The bottom line is clear: a quarter century after the fall of the Berlin Wall and the demise of communism in CEE, we are optimistic about the region’s prospects. We believe that the next 25 years for CEE can be marked by further convergence with Western Europe and the emergence of global champions, bringing valuable innovation to the global marketplace. The people of CEE inspired the world in 1989 by peacefully standing up for their dreams; we are confident that, over the next quarter century, they can harness their talents to realize their region’s enormous economic potential too.

Tale of Two Salesmen

Tomáš Baťa, the founder of Baťa, a leading shoe company founded in the Czech Republic in 1894, was fond of telling the story of how he sent two salesmen to explore market potential in Africa.

One sent home the following message: “No one here wears shoes. No potential.”

The second salesman responded: “Everyone here is barefoot. Infinite potential.”

Baťa was known for his optimism, courage, and hard work to make his dreams a reality.

Baťa Shoes today serves a million customers a day through 5,000 locations in 60 countries globally.

Bata

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Endnotes
  1. For the purposes of this paper, the authors define CEE as the countries in Central Europe (Czech Republic, Hungary, Poland, and Slovakia), the Baltic states (Estonia, Latvia, and Lithuania), countries of the former Yugoslavia (Bosnia and Herzegovina, Croatia, Kosovo, Macedonia, Montenegro, Serbia, and Slovenia) and Southeast Europe (Albania, Bulgaria, and Romania). We exclude Belarus, Moldova, Russia, Ukraine, and the former Soviet republics of the Caucasus due to their significantly different political and economic characteristics.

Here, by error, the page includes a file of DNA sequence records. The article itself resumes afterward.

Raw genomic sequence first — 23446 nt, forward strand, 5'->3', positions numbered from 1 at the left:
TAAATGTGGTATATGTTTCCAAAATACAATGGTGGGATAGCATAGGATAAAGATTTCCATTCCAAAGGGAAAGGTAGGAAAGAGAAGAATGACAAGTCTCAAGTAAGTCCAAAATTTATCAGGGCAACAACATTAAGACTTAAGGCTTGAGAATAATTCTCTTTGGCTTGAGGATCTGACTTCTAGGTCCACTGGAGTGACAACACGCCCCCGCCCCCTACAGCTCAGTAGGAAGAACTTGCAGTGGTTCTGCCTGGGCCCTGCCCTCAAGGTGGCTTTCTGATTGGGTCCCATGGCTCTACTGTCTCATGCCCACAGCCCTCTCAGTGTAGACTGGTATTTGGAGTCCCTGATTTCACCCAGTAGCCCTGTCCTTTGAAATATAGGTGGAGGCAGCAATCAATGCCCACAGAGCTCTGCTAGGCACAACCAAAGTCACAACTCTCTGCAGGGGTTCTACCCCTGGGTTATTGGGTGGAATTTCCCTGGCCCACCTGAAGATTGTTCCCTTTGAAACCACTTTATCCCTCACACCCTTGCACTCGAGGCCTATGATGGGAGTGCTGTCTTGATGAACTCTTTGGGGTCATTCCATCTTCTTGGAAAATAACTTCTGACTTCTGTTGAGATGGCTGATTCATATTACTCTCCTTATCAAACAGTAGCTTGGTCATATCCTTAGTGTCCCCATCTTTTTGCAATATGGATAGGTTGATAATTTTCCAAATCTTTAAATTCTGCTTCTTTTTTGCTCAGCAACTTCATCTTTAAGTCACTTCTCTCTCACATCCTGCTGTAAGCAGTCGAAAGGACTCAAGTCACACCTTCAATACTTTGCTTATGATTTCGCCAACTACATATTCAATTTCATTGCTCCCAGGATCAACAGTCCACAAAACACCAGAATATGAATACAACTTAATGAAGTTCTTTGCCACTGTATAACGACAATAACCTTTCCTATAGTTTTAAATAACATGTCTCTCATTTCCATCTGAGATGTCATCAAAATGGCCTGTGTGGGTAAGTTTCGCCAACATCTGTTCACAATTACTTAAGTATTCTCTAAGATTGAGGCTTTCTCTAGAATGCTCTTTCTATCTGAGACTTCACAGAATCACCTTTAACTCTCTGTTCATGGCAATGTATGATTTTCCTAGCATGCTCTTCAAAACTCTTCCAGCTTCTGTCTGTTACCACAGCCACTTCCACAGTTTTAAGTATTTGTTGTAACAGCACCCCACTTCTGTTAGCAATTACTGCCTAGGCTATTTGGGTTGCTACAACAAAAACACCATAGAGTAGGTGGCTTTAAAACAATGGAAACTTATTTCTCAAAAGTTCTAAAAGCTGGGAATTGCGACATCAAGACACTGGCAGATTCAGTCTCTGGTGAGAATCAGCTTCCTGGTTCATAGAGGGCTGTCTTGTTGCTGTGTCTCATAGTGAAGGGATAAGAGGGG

2. The Nordic region consists of Denmark, Finland, Iceland, Norway, and Sweden.
  3. The World Bank, World Development Indicators. http://databank.worldbank.org/data/views/variableSelection/selectvariables.aspx?source=world-development-indicators
  4. Measured at purchasing power parity to remove price and currency effects. Excludes Estonia due to data comparability issues.
  5. IMF World Economic Outlook Database, Data as of October 7, 2014. http://www.imf.org/external/pubs/ft/weo/2014/01/weodata/index.aspx
  6. The European Union’s acquis is the body of common obligations and rights that is binding on all member states. EU candidate countries are required to accept the acquis prior to membership.